Gollings to lead England 7s challenge
September 15, 2010
Gollings is the highest points scorer in IRB Sevens Series history © Getty Images
Veteran Ben Gollings will lead England's bid for Rugby Sevens gold at next month's Commonwealth Games in Delhi.
The 30-year-old, who made his IRB Sevens Series debut back in 2000, will be making his third appearance at the Games after appearing in Manchester in 2002 and winning a silver medal in Melbourne four years later.
Gollings, who has racked up a world-leading 2,374 points in the shortened version of the game in the last ten years, will captain a 12-man group named by head coach Ben Ryan. Seven players - Gollings, Greg Barden, Kevin Barrett, Chris Cracknell, Isoa Damudamu, Dan Norton and James Rodwell - were in the side that clinched the Wellington and London Sevens titles in 2009 - England's last victories on the IRB Sevens Series.
England face Namibia, Uganda and an eagerly anticipated game against Australia on the first day of the 16-team tournament that will be staged on October 11-12 at Delhi University.
"I'm pleased with the squad and we're looking forward to what should be a hotly contested Commonwealth Games Rugby Sevens in Delhi," commented Ryan. "There will big guns like New Zealand, who have won three gold medals since Rugby Sevens was introduced to the Games in Kuala Lumpur in 1998, Samoa, who won the last World Series, and Australia will also be strong, so we're certainly not going to be the favourites.
"But we're fit and well prepared, and we have a hungry squad with a good blend of youth and experience who are desperate to wear the England shirt and will give their all to succeed in Delhi. The spirit is good, the players have fought for their places and they've put in lots of hard work. Those qualities will be our strengths and now it comes down to putting together a string of performances to get us on the medal podium."
Ryan hoped last month's Middlesex Sevens would provide the team with a crucial warm-up for Delhi but their disappointing quarter-final exit left them short of game time. Looking to make up the shortfall, England played in a low-key tournament in Hertfordshire that caught unsuspecting opponents by surprise.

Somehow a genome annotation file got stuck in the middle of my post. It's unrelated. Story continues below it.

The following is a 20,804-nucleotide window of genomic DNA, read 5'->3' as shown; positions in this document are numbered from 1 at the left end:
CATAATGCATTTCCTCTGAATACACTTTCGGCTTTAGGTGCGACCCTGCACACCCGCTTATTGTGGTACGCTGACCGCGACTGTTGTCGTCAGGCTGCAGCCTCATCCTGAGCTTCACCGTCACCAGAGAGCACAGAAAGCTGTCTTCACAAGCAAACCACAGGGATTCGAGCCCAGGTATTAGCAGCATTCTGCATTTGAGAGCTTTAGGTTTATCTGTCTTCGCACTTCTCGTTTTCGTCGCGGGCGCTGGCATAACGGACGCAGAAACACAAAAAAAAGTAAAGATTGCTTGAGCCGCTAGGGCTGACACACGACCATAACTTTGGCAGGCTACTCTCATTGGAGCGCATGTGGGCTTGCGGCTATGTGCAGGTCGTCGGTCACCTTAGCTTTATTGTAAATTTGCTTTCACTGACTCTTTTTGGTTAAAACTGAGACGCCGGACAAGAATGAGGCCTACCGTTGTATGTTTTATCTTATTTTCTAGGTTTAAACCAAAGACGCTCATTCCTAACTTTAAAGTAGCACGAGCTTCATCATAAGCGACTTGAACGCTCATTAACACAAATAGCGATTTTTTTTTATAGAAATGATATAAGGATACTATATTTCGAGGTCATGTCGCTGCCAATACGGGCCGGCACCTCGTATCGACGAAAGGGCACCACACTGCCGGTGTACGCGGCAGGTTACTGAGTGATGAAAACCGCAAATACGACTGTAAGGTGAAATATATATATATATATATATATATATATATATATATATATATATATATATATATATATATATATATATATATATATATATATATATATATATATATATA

"We didn't get the time on the pitch that we wanted from the Middlesex Sevens," said Ryan. "It was obvious we needed more so we entered the Harpenden pub sevens and played seven games there. We romped through it and that gave us some good game time. It was a nice experience and the boys enjoyed it.
"The reaction to us was positive. Once the other teams had run off their hangover from the night before, they gave us some decent opposition. We played the Marauders and Samurai and put 40 points on both, but it was good to practice different things and it enabled us to develop relationships on the pitch."
Players such as Mathew Tait and Danny Care helped them win silver in Melbourne four years ago and while Ryan accepts England do not possess the same quality as 2002 or 2006, he still expects them to challenge for gold.
"My expectation is the same as any England coach and that's to win every game and win a gold medal," he said. "We don't go in as favourites as New Zealand have four All Blacks in their squad and have a very settled squad. Samoa are the best in the world at the moment and they have the same side.
"Those two teams are the favourites and we're behind them, but that's not to say we don't expect to do well and get on the podium. When you go down this list there are no obvious superstars when you compare it to the teams of 2006 and 2002. In Melbourne they sent home David Strettle and Ugo Monye because they hadn't made the squad and that was the depth they had. But the climate's changed and we've got 12 guys who will fight for the shirt and do everything they can."
Ryan sympathises with the reluctance of Aviva Premiership clubs to release their top players for sevens. "In 2006 there were regular Premiership players - guys like Mathew Tait, Tom Varndell and David Strettle," he said. "The Premiership is a different beast now and the sevens circuit has changed as there are more tournaments.
"Those players just aren't available to us now. If I was a director of rugby in the Premiership then I wouldn't want to lose one of my best players for four months at a time. So you look down at the next level, which is either sevens specialists or guys who are young enough to be able to be taken out of the 15 system for a period. The perceived calibre has dropped but I don't think that's going to harm us."
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